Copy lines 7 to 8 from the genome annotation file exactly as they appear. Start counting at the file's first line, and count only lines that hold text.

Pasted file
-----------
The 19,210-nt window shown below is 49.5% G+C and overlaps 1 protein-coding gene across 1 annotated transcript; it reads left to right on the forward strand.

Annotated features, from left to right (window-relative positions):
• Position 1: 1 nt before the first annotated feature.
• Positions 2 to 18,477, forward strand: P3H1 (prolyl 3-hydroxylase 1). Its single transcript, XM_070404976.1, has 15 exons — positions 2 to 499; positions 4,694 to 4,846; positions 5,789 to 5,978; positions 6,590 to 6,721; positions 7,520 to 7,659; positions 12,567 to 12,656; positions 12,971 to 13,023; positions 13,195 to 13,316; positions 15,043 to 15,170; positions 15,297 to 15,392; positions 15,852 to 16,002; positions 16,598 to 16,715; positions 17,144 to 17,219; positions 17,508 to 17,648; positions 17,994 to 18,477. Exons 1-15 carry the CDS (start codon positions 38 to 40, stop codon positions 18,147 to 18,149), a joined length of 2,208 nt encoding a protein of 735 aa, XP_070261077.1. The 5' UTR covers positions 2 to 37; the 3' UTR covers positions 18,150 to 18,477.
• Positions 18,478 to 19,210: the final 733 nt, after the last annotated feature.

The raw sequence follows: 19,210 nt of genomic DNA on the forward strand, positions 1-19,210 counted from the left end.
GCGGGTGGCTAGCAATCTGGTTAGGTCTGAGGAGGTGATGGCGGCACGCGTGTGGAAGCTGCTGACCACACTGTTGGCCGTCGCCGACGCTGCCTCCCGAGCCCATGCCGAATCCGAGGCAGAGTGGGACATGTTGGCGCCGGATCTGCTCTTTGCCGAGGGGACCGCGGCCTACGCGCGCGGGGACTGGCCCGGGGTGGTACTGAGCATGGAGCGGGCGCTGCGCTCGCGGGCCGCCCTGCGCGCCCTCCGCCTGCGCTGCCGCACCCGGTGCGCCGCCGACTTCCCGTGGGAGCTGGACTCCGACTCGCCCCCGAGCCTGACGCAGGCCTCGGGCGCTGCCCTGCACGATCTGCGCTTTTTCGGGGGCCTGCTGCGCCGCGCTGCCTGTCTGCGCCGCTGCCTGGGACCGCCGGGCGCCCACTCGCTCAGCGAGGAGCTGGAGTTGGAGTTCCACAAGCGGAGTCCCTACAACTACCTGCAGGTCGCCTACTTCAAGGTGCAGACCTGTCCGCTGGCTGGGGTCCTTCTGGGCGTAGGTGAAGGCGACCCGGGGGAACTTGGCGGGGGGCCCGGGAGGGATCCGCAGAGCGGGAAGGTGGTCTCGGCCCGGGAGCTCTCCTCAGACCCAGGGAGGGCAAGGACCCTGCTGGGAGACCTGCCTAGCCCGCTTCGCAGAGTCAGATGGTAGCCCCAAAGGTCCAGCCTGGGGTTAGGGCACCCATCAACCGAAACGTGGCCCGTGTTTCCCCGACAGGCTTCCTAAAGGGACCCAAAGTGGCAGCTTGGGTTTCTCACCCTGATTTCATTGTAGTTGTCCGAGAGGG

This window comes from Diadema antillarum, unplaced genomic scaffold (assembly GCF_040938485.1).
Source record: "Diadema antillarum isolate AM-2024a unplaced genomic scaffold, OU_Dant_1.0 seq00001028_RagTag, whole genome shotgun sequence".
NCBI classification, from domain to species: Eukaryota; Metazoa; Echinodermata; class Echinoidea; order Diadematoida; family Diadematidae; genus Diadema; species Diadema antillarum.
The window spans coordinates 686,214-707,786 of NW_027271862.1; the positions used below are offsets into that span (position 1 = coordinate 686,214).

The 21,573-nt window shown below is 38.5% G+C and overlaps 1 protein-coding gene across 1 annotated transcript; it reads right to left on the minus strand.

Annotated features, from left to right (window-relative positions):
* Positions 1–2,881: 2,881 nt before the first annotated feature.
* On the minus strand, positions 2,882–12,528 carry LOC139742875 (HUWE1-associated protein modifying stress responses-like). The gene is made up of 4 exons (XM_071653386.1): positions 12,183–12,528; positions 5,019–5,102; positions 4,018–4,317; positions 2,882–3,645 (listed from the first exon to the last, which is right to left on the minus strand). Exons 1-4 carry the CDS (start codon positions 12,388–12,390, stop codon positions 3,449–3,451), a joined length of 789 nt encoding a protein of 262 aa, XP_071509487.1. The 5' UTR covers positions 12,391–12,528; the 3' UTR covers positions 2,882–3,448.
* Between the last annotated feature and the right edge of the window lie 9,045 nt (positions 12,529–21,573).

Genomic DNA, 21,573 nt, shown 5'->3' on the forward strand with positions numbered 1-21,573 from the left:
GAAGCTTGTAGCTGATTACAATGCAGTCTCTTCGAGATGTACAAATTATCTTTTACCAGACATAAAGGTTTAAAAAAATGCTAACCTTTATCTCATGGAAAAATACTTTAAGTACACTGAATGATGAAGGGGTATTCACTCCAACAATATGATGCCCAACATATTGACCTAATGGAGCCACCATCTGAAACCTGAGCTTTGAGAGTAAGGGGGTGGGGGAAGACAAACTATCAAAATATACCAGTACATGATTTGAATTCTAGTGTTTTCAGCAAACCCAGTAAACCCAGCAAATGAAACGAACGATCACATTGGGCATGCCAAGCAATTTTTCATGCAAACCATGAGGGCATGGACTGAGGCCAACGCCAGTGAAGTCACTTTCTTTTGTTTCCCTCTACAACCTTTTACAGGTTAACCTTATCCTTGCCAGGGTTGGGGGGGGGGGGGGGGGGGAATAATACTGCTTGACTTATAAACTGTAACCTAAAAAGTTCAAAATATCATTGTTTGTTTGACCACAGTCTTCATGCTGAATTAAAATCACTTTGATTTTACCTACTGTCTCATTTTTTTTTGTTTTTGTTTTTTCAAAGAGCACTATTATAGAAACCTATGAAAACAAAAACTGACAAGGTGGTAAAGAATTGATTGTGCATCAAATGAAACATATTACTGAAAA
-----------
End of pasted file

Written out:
GCGGGTGGCTAGCAATCTGGTTAGGTCTGAGGAGGTGATGGCGGCACGCGTGTGGAAGCTGCTGACCACACTGTTGGCCGTCGCCGACGCTGCCTCCCGAGCCCATGCCGAATCCGAGGCAGAGTGGGACATGTTGGCGCCGGATCTGCTCTTTGCCGAGGGGACCGCGGCCTACGCGCGCGGGGACTGGCCCGGGGTGGTACTGAGCATGGAGCGGGCGCTGCGCTCGCGGGCCGCCCTGCGCGCCCTCCGCCTGCGCTGCCGCACCCGGTGCGCCGCCGACTTCCCGTGGGAGCTGGACTCCGACTCGCCCCCGAGCCTGACGCAGGCCTCGGGCGCTGCCCTGCACGATCTGCGCTTTTTCGGGGGCCTGCTGCGCCGCGCTGCCTGTCTGCGCCGCTGCCTGGGACCGCCGGGCGCCCACTCGCTCAGCGAGGAGCTGGAGTTGGAGTTCCACAAGCGGAGTCCCTACAACTACCTGCAGGTCGCCTACTTCAAGGTGCAGACCTGTCCGCTGGCTGGGGTCCTTCTGGGCGTAGGTGAAGGCGACCCGGGGGAACTTGGCGGGGGGCCCGGGAGGGATCCGCAGAGCGGGAAGGTGGTCTCGGCCCGGGAGCTCTCCTCAGACCCAGGGAGGGCAAGGACCCTGCTGGGAGACCTGCCTAGCCCGCTTCGCAGAGTCAGATGGTAGCCCCAAAGGTCCAGCCTGGGGTTAGGGCACCCATCAACCGAAACGTGGCCCGTGTTTCCCCGACAGGCTTCCTAAAGGGACCCAAAGTGGCAGCTTGGGTTTCTCACCCTGATTTCATTGTAGTTGTCCGAGAGGG

This window comes from Diadema antillarum, unplaced genomic scaffold (assembly GCF_040938485.1).